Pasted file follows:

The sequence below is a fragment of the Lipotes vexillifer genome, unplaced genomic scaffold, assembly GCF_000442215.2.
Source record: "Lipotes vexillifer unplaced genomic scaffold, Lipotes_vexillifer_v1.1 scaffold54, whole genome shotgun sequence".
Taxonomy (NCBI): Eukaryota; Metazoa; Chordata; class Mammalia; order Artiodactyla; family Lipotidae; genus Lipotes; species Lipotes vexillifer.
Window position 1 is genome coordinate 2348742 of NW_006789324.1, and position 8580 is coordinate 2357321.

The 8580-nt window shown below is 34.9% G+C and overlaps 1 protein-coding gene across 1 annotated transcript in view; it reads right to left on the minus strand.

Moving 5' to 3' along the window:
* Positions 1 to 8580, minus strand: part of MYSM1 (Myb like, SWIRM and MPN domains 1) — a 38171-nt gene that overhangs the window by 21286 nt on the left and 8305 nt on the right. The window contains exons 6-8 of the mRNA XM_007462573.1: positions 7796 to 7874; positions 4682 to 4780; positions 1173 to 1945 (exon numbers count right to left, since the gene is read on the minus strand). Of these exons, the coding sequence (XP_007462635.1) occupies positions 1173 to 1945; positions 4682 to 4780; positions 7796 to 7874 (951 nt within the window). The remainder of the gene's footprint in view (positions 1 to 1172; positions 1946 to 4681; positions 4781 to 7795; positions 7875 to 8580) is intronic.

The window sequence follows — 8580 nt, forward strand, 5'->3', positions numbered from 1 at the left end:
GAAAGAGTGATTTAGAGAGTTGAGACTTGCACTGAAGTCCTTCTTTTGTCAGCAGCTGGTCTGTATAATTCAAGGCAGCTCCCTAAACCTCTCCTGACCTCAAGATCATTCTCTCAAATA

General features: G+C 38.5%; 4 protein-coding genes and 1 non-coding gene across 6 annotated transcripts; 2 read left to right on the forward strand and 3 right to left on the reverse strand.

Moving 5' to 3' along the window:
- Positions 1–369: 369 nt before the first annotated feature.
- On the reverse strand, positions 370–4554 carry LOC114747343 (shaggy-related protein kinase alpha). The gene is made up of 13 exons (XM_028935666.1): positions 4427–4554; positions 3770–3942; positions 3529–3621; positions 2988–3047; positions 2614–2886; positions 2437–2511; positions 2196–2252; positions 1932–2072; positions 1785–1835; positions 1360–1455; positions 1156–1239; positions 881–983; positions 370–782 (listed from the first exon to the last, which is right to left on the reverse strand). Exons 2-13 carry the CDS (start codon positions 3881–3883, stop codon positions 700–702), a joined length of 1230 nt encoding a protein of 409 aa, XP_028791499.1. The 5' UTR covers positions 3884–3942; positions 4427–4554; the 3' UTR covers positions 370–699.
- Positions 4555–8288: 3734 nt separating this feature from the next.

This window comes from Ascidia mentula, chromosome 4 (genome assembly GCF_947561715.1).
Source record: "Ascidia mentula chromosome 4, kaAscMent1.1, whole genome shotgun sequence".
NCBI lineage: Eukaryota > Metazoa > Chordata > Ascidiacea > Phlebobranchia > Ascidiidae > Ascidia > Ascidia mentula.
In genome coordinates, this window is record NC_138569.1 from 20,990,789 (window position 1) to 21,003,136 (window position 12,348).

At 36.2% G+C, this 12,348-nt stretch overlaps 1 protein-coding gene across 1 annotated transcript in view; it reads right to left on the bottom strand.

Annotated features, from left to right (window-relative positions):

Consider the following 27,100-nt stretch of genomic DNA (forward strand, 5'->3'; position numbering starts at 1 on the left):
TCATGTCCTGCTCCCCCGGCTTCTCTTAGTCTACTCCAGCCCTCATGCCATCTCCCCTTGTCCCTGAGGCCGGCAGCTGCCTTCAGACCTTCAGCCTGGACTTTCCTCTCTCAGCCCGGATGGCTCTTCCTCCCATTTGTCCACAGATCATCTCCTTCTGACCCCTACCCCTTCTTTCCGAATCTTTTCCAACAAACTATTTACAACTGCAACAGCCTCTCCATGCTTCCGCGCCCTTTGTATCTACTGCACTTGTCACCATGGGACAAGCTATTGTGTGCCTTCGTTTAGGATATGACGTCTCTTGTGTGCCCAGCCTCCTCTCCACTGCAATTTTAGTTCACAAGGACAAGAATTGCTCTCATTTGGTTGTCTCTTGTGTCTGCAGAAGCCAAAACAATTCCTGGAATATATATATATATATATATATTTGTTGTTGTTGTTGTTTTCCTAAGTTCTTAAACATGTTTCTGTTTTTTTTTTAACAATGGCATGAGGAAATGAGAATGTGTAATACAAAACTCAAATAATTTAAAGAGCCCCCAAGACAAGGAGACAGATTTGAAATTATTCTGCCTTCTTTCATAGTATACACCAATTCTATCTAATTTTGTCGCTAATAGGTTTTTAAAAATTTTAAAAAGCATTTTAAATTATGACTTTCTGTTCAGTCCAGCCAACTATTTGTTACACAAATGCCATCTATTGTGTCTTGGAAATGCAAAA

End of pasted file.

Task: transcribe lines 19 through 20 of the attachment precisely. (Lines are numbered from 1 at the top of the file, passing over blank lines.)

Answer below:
At 36.2% G+C, this 12,348-nt stretch overlaps 1 protein-coding gene across 1 annotated transcript in view; it reads right to left on the bottom strand.

Annotated features, from left to right (window-relative positions):